The donkey guard is something you may have heard of and blew off as a joke technique. Something that is ridiculous and would never work.

Well it is sort of a joke, but the guard is a technique that can work. For those unfamiliar with donkey guard let us tell you a little bit about this guard.

We’re going to go over who came up with it and why they started doing it. Also list the mechanics of the guard along with a few different donkey guard techniques.

Who came up with the donkey guard?

Donkey guard came from the mind of BJJ legend and known jokester Jeff Glover. When Jeff started doing this in competitions nobody knew what to think.

At first they called reverse guard jump and then later dubbed the donkey guard, which stuck. Jeff took the function of the scissor takedown(kani basami), but without the danger of damaging his opponent’s legs.

He may have got some inspiration from professional wrestling to get the crowd into his match. Taunting a stalling opponent by turning his back and essentially giving him his back to start the action.

Since first doing the donkey guard in the 2011 ADCC tournament, Glover has used it sporadically ever since in competition.

How does the donkey guard work

The donkey guard basically breaks all of the rules of Jiu Jitsu and self defense. Literally turning your back to your opponent, then putting your hand on the mat and presenting your backside. Similar to what a donkey does before they back kick you in the face. 

When you turn your back on your opponent, you’re basically goating them to engage. Those opponents that can’t keep their composure will jump right into an obvious trap.

Being set up for either a sweep or submission attempt. Making you look like [email protected]## for falling for this trick.

Questions about the donkey guard

Those who didn’t know what the donkey guard was before reading this may have a few questions about the technique.

Does it work? Maybe. Who knows really. Jeff Glover swears that the technique works and claims to have used it in self defense situations.

Although most of us aren’t Jeff Glover, so who knows. Go drill it and find out.

Is it legal in competitions? Donkey guard falls in a bit of a gray area. Jeff Glover used a donkey guard within the ADCC rule set and a few different pro grappling shows rule sets.

Some tournaments may allow it and some tournaments may disqualify you for doing the donkey guard. Steer clear of doing this in IBJJF tournaments, because you will definitely be disqualified.

Advisory!

Unfortunately, the donkey guard isn’t a widely taught technique or actually by much of anyone really. We searched all of Youtube for technique videos and this is what we found.

Some of the possible techniques from the donkey guard may not have video, so apologies for that.

Donkey Guard sweep

Before we get into the sweep, here is how you get into donkey guard. Start by turning your back on your opponent.

When you break their rule of never turning your back on your opponent, they engage and come forward. As they come forward drop your hand to the mat and kick your legs toward your opponent. You really have to commit and throw your body at your opponent.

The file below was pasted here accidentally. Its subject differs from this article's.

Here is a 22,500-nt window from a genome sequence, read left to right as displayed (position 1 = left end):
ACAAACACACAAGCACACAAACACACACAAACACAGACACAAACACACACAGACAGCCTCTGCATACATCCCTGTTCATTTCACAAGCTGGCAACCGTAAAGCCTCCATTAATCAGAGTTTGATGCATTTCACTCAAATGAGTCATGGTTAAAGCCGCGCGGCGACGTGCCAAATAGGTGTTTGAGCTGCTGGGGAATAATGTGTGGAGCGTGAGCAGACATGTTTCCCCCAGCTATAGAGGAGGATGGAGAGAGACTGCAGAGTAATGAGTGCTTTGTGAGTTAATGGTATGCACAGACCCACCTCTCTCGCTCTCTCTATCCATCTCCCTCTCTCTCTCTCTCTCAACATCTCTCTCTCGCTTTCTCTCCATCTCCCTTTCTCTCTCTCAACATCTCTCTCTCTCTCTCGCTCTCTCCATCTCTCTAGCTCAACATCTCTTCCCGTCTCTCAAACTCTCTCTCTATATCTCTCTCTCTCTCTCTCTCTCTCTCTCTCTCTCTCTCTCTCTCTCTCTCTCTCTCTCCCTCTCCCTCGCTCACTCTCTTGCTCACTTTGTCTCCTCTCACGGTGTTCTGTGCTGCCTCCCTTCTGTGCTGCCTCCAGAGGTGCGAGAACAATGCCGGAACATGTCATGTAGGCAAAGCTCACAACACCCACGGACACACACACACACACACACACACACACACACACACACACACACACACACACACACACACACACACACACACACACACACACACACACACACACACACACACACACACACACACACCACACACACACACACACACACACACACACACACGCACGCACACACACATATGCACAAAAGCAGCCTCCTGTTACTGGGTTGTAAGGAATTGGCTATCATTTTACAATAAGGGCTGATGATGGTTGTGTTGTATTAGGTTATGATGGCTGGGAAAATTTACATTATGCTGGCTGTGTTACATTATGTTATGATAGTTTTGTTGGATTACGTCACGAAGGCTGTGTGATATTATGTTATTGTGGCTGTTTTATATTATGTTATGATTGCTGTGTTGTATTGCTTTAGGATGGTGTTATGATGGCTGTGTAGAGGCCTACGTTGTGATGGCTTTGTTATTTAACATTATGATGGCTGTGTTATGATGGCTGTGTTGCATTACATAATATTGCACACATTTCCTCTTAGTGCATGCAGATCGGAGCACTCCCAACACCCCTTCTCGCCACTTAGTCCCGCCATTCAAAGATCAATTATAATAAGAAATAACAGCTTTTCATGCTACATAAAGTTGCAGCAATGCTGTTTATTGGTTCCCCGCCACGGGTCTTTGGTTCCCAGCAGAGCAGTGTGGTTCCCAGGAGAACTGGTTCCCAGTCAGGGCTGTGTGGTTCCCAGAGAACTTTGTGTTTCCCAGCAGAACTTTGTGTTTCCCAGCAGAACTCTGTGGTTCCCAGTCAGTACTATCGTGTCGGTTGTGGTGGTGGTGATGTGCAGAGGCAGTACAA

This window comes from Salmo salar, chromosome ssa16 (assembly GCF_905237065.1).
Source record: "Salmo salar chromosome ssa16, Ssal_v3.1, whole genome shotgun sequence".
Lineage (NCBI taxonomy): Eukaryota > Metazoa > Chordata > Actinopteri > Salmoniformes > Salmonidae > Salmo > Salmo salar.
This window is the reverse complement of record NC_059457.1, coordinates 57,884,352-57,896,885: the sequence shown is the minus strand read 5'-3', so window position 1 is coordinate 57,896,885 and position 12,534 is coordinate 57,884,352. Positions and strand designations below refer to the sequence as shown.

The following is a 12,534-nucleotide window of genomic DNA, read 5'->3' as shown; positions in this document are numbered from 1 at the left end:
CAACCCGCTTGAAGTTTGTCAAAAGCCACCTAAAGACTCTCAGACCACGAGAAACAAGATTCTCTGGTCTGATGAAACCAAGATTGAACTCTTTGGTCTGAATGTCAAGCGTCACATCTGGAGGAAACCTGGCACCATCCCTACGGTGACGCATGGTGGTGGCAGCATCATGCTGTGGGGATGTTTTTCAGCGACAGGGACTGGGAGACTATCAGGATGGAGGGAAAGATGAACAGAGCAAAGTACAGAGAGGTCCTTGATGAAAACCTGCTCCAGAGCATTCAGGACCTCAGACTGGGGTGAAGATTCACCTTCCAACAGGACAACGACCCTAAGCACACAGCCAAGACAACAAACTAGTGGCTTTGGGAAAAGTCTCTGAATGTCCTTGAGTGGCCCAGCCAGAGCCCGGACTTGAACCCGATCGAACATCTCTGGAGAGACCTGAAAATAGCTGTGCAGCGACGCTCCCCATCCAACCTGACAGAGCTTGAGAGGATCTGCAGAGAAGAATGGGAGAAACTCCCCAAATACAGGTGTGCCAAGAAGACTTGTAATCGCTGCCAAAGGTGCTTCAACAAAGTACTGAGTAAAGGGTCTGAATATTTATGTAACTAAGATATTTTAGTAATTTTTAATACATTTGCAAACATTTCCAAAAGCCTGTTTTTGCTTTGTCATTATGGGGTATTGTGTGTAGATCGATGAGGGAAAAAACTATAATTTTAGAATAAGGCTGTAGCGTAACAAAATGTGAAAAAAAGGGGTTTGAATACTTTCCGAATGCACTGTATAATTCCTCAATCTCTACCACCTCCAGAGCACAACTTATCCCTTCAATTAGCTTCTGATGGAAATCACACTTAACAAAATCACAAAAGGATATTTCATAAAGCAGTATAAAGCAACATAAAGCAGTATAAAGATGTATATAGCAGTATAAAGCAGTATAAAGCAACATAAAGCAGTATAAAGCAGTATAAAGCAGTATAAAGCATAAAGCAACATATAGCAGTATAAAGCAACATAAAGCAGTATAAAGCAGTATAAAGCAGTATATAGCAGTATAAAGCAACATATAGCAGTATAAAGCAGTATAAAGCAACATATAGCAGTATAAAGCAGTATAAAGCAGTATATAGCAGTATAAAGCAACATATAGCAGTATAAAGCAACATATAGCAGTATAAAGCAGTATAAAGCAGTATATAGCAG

Ideally, you should land with your legs around your opponent’s midsection with your legs crossed behind their back.

Now, you’re going to roll under your opponent. Grab the back of their legs to guide you as you roll under them as you push them forward

After you push your opponent forward, they should brace themself by putting their hands on the mat. From here you can control your opponent’s legs, come up, and go to take their back.

It’s highly unorthodox, but it can work.

Donkey Guard sweep #2

There is another sweep option from the donkey guard that is sort of a mix with the Imanari roll. This is the sweep he did at the ADCC 2011.

Start the same, turn your back, drop your hands to the mat, and throw yourself at your opponent.

With your legs hooked around your opponent, you go into your sweep. It has the same finishing sequence as when you do an Imanari roll.

Corkscrew your body around your opponent’s legs, then hooking and tripping them. You end up on top and in position to pass your opponent’s guard.

Donkey guard heel hook

Since the second sweep detailed above has the similar movement as an Imanari roll, there’s a possible heel hook there.

First like always with this guard, turn your back, put your hands on the mat, and jump into your opponent.

With your legs locked around your opponent. Then do the same motion as the sweep, rolling around them as you hook their leg and they fall down. 

When your opponent falls down, they are in perfect position for you to do an inside heel hook. Instead of sitting up, turn into your opponent’s heel, lock your arms around it, and go for the submission.

Donkey Guard kneebar

Another possible submission option off the first sweep above is a knee bar. When you put your legs around your opponent’s back, their legs are in range to be attacked.

You could in theory go for a kneebar instead of sweeping. This time, when you go into donkey guard, do not lock your legs together. Leave them open, so you can rotate your body into one of your opponent’s knees.

Pick a leg you want to attack, hook it, and rotate your legs around your opponent’s to isolate it. You could possibly roll your opponent forward and try to finish with a kneebar. Maybe even a toehold if they defend the kneebar.

Tips for using the donkey guard

Although the donkey guard isn’t something you’d use regularly it does have elements to it that do work. Here are some tips for doing the donkey guard.

  • Turn Your Back On Your Opponent: Break the first rule of self defense and turn your back on your opponent to coax them into your donkey guard.
  • Jump Into Your Opponent: Put your hands on the mat and throw yourself right at your opponent.
  • Commit: If you’re going to try donkey, you just have to commit and go for it.